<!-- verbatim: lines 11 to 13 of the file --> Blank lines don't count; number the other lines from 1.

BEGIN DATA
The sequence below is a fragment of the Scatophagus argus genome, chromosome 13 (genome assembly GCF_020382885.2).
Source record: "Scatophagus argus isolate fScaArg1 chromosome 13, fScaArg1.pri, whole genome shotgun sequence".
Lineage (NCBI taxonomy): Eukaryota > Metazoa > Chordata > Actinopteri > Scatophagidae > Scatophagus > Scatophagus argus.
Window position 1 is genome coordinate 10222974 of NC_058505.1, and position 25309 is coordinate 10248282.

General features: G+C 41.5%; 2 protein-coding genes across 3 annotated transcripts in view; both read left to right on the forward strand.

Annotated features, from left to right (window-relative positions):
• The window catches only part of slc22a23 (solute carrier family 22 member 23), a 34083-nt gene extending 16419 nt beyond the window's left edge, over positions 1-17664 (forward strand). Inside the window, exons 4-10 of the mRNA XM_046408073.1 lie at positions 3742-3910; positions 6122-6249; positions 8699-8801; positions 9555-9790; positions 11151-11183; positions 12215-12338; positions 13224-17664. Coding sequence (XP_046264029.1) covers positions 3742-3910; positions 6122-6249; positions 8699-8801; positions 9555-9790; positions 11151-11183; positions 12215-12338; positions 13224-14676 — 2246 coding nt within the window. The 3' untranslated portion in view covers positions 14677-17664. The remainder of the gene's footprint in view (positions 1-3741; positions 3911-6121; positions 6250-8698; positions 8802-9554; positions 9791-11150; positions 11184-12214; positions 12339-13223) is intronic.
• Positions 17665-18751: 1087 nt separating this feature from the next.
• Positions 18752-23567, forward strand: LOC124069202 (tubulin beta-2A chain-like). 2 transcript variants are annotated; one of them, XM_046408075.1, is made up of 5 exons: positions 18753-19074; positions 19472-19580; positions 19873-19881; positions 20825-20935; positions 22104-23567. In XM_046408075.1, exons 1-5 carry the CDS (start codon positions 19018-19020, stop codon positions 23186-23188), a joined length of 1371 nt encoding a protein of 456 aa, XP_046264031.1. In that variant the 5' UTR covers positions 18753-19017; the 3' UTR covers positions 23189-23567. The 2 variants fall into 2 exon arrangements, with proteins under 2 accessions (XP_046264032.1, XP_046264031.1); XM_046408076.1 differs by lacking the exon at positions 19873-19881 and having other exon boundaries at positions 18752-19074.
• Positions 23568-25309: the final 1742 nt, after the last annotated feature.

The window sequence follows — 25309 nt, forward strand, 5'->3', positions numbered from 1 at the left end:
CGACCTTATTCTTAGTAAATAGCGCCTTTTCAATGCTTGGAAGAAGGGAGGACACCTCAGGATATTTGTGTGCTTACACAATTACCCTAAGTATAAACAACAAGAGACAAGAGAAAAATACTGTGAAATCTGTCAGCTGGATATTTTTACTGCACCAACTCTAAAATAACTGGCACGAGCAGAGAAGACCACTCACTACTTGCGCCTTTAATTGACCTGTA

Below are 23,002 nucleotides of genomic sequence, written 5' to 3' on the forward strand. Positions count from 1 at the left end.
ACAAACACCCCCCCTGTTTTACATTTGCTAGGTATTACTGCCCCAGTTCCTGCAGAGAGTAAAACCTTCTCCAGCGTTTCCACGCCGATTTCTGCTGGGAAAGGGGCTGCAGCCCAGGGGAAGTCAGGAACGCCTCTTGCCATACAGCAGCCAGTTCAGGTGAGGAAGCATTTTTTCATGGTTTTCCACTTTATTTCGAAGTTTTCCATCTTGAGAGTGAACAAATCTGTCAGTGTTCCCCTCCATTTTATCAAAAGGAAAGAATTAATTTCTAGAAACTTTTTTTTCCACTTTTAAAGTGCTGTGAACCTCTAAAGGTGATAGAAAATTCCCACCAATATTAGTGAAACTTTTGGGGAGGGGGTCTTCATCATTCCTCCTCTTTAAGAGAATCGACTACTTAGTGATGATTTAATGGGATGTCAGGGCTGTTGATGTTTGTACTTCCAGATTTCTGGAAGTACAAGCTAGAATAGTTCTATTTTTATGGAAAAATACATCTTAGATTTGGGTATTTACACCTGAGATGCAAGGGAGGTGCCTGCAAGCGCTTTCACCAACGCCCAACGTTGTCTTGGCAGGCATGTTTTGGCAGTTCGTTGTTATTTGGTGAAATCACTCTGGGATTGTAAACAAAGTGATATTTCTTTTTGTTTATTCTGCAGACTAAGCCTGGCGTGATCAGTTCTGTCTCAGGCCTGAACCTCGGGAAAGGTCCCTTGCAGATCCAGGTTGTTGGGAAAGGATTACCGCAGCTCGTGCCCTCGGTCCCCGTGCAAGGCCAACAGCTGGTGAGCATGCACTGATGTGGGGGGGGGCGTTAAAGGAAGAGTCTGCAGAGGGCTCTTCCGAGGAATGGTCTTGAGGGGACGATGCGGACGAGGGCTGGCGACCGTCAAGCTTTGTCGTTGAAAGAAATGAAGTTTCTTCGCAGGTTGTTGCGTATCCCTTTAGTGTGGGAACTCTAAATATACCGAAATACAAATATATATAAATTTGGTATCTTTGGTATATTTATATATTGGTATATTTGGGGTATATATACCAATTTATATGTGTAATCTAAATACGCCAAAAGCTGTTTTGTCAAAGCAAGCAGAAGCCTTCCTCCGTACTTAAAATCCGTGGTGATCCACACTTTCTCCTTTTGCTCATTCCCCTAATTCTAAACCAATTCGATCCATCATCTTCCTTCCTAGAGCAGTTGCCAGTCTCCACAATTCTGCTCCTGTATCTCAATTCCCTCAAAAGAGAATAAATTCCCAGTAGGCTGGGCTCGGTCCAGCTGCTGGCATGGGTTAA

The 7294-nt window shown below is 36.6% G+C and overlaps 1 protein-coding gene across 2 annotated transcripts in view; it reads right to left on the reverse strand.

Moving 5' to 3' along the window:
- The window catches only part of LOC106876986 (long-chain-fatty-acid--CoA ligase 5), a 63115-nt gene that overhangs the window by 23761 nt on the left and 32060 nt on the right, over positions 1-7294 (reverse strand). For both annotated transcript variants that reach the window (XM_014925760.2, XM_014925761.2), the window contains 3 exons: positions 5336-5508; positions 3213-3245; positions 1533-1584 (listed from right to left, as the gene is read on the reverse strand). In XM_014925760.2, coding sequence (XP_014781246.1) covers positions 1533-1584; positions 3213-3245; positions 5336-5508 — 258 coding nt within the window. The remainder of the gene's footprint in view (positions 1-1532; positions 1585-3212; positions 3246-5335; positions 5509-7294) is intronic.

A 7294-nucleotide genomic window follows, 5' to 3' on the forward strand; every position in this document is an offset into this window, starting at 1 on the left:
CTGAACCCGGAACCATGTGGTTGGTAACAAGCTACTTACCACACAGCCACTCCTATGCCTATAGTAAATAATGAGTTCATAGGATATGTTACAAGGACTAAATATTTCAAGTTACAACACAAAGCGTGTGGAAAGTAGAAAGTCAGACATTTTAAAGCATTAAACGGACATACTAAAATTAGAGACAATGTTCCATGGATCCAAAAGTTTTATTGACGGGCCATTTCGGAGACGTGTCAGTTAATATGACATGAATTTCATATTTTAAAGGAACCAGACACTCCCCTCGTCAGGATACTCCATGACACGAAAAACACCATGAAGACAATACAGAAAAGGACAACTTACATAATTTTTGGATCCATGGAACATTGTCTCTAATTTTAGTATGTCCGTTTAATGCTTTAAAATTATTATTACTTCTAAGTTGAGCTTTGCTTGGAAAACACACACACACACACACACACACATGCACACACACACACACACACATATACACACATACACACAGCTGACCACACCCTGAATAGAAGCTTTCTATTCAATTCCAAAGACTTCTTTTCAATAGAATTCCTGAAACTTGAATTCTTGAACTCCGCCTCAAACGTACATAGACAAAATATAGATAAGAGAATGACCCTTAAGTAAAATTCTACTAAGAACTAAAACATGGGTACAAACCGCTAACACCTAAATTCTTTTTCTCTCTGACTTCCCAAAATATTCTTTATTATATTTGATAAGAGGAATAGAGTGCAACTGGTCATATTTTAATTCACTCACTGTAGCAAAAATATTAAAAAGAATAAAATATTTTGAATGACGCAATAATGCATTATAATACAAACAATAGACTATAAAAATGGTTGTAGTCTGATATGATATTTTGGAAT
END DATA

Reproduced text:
The window sequence follows — 25309 nt, forward strand, 5'->3', positions numbered from 1 at the left end:
CGACCTTATTCTTAGTAAATAGCGCCTTTTCAATGCTTGGAAGAAGGGAGGACACCTCAGGATATTTGTGTGCTTACACAATTACCCTAAGTATAAACAACAAGAGACAAGAGAAAAATACTGTGAAATCTGTCAGCTGGATATTTTTACTGCACCAACTCTAAAATAACTGGCACGAGCAGAGAAGACCACTCACTACTTGCGCCTTTAATTGACCTGTA

Below are 23,002 nucleotides of genomic sequence, written 5' to 3' on the forward strand. Positions count from 1 at the left end.